Friday, July 10, 2020

Dr Vuyo Mahlati, started her own textile business upon realizing that she was heavily influenced by her surroundings. Growing up in a community of wool farmers, she was always surrounded by sheep. She was inspired by her mother, who was also a shepherd.

Mahlati travelled to many countries, from as far as Morocco, to steep herself in the different ways in which a textile business can be run. She soon realized she was passionate about ensuring communities could benefit from being a part of Ivili Loboya, which made its runway debut at the recent AFI Cape Town Fashion Week under in-house fashion label Dedani Collection.

She wanted to ensure that communal farmers would not just benefit from selling wool but earn lifelong skills along the way. “Our clients here at home are factories in Durban and the wool industry in PE,” said Mahlati. Ivili Loboya has a global footprint with customers in Paris in France.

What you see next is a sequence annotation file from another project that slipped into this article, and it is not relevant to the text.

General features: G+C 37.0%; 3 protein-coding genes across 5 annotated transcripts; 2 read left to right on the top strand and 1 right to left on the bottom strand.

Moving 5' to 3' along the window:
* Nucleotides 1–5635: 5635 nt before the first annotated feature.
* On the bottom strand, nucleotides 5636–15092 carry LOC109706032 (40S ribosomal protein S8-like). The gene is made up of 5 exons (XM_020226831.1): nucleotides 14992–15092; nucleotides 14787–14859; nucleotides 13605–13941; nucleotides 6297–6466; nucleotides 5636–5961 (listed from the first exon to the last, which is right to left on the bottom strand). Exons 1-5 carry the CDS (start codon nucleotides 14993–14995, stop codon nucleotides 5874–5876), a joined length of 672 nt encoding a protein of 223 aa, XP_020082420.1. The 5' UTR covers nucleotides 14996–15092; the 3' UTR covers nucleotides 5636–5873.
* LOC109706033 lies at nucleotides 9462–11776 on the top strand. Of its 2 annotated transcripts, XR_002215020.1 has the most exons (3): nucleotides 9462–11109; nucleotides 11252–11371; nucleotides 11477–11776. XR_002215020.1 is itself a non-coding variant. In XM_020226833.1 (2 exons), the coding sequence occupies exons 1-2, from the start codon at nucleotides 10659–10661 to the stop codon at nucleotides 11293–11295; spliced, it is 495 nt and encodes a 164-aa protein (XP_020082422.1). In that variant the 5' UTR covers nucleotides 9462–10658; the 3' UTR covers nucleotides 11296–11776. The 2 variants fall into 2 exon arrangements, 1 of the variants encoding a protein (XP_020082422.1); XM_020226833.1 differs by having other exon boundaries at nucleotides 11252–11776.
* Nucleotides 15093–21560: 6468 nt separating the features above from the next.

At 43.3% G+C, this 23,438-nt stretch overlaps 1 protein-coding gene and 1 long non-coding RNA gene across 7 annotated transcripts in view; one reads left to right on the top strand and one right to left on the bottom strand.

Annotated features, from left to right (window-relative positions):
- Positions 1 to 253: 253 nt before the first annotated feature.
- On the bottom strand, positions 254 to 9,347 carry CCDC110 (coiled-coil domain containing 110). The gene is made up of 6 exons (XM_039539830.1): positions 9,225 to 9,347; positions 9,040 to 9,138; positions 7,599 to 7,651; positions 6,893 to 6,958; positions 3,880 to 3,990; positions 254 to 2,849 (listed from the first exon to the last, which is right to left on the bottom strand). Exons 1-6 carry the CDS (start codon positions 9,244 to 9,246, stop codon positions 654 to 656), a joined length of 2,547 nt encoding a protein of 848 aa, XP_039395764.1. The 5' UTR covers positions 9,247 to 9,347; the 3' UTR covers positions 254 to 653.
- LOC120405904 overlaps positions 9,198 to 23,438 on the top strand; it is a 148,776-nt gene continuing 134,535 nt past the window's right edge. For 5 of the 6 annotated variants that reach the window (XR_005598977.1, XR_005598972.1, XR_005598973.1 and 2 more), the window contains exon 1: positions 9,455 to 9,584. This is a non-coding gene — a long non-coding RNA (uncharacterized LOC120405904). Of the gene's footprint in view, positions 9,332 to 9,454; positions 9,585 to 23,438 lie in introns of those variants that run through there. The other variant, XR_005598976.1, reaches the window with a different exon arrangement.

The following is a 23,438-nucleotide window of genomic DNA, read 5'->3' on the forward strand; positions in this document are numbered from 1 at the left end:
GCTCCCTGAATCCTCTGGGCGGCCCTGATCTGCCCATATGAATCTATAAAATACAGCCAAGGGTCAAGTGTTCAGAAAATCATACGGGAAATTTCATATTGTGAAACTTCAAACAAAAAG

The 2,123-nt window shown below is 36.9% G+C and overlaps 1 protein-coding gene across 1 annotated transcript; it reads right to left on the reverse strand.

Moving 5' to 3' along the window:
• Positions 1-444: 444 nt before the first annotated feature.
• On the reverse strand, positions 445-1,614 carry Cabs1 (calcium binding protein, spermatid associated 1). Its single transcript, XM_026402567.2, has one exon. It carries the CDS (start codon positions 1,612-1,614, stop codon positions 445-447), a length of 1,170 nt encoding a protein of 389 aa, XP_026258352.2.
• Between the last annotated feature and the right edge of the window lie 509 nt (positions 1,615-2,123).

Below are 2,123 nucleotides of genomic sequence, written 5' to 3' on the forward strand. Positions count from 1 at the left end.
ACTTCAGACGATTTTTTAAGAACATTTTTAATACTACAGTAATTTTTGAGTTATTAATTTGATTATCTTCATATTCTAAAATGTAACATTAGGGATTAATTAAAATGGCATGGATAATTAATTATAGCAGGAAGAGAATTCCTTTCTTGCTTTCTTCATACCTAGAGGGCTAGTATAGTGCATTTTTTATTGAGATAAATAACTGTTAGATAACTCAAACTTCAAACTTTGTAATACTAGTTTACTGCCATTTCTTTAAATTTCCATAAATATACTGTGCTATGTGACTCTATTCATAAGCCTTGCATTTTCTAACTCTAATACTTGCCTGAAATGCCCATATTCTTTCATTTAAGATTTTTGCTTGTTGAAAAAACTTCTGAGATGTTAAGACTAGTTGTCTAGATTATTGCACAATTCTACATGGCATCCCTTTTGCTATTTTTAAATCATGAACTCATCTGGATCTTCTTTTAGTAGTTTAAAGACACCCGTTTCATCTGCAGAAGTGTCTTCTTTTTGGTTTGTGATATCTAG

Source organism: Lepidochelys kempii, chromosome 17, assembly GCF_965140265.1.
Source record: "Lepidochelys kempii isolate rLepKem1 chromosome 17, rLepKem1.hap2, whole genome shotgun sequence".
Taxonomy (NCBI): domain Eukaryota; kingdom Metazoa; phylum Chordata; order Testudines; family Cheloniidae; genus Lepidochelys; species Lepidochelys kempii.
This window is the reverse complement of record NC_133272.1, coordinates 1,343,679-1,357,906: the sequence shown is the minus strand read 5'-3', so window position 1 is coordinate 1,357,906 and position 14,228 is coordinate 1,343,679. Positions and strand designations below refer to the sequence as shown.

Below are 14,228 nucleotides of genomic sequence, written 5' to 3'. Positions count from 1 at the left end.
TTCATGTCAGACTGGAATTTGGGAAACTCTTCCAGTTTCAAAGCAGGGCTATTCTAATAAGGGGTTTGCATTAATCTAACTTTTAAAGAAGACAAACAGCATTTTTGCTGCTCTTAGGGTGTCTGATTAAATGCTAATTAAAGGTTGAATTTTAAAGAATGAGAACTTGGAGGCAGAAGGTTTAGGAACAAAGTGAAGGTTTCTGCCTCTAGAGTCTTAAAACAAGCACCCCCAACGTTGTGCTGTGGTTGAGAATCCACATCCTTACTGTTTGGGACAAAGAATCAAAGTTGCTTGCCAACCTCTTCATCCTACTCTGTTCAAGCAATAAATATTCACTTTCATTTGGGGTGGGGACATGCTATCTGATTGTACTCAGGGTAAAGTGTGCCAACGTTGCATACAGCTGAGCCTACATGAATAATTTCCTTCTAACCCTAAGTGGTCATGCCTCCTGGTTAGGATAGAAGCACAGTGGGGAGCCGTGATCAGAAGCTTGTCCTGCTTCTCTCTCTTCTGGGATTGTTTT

“We work with farmers with indigenous goats for cashmere and farmers on the wool side as well. We have trained over 100 farmers that we work with. It’s a totally new initiative. We are the first producer of cashmere in the whole of Africa and in the continent,” said Mahlati.

Mahlati and her team refurbished a factory and furnished it with nice desks to be used by the young men and women during their training. With assistance from The Department of Economic Affairs, they look for individuals who do not have work experience.

Furthermore, they also developed an app called the Dedani App for the logistics of the collections from the farmers. Members of the community have been selected to assist those members without access. In collaboration with Tsolo Agriculture College, they placed seven veterinarians to assist the farmers with the app.

“When the animal has a certain disease or is behaving in a certain way then there is someone who is qualified to respond to their message on the app. It’s introducing a new dynamic and it’s a journey. We are learning new things all the time. What is also interesting is how we create jobs in the factories. The area of Butterworth used to be a hub of textile and clothing some many years ago and it became dilapidated,” said Mahlati.

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